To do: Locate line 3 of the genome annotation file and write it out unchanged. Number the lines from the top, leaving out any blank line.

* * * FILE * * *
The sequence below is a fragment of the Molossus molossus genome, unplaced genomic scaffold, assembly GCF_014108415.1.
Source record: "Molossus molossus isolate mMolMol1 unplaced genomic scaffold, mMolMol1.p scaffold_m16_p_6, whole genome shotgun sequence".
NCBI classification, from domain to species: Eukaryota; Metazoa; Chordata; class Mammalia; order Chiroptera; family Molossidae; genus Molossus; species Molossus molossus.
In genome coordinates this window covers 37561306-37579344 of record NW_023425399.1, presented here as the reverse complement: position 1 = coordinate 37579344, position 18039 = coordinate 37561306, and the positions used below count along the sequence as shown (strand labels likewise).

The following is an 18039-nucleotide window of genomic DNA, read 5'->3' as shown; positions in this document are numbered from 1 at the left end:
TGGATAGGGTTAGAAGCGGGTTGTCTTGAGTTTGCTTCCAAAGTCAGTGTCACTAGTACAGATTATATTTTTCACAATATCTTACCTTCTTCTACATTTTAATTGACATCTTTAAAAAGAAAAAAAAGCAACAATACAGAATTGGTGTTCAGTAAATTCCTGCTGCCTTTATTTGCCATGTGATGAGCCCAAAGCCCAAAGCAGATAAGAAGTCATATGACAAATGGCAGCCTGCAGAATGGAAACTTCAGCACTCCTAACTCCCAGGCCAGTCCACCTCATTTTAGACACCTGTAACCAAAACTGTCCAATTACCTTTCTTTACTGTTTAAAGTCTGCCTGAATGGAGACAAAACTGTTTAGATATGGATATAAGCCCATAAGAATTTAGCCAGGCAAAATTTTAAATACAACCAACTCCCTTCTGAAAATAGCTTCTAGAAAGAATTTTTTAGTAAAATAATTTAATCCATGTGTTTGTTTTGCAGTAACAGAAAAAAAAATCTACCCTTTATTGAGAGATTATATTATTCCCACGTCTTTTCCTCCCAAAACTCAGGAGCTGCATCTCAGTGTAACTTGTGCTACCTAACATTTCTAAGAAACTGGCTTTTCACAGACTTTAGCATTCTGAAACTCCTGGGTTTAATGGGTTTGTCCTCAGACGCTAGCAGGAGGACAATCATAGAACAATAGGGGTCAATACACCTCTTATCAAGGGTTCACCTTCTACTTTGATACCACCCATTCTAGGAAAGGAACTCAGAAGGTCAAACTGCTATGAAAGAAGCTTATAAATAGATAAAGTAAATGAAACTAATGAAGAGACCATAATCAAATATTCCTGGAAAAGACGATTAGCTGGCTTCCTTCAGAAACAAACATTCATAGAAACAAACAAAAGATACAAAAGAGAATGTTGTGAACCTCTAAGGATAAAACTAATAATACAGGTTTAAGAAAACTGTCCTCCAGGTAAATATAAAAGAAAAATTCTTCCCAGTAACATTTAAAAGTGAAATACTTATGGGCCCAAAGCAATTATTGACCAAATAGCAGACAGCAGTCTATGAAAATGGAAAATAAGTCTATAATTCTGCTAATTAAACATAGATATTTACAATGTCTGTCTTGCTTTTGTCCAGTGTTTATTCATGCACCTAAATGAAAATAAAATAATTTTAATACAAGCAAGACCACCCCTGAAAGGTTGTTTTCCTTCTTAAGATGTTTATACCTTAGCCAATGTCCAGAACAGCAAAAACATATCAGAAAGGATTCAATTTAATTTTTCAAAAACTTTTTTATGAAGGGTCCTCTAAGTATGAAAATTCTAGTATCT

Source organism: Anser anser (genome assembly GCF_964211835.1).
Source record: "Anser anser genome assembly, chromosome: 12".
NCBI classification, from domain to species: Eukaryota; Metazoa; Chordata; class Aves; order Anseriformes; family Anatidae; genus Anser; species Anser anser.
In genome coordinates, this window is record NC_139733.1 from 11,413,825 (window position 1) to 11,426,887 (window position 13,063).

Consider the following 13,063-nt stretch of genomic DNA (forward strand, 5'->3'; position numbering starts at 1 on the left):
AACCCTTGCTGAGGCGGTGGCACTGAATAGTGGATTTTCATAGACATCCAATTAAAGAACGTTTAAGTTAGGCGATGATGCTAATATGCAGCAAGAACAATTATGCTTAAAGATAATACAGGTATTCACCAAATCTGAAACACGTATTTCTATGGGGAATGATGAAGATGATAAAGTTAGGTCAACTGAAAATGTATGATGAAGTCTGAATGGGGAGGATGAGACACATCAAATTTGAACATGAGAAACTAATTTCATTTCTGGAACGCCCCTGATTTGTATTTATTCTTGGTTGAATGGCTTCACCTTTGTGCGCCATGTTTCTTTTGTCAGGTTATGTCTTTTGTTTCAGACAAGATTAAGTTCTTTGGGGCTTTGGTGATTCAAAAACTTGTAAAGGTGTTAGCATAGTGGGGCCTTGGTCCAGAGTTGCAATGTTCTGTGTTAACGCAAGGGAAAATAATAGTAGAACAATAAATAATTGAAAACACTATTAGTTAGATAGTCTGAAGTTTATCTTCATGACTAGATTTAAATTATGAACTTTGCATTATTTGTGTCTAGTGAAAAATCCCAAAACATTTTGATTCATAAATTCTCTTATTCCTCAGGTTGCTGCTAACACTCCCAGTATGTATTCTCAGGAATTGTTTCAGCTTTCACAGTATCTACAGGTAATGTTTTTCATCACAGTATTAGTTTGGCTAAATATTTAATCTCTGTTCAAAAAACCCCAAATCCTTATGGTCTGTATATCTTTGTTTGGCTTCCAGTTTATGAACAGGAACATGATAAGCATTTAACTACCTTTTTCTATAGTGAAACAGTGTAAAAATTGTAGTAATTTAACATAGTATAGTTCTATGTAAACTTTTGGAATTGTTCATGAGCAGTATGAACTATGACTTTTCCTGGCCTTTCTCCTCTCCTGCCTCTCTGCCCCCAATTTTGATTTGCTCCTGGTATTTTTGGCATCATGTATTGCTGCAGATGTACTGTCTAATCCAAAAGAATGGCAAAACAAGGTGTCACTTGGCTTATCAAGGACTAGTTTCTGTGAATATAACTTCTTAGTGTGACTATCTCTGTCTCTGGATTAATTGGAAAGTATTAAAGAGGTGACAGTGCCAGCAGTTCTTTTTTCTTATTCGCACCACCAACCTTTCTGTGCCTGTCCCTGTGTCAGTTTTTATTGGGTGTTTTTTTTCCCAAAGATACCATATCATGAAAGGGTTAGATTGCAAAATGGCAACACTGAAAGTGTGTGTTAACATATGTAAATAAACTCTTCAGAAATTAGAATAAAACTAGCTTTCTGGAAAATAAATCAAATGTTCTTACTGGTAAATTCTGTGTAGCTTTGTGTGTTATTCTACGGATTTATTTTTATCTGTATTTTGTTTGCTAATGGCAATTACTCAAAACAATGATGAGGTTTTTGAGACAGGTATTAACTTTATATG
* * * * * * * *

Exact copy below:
NCBI classification, from domain to species: Eukaryota; Metazoa; Chordata; class Mammalia; order Chiroptera; family Molossidae; genus Molossus; species Molossus molossus.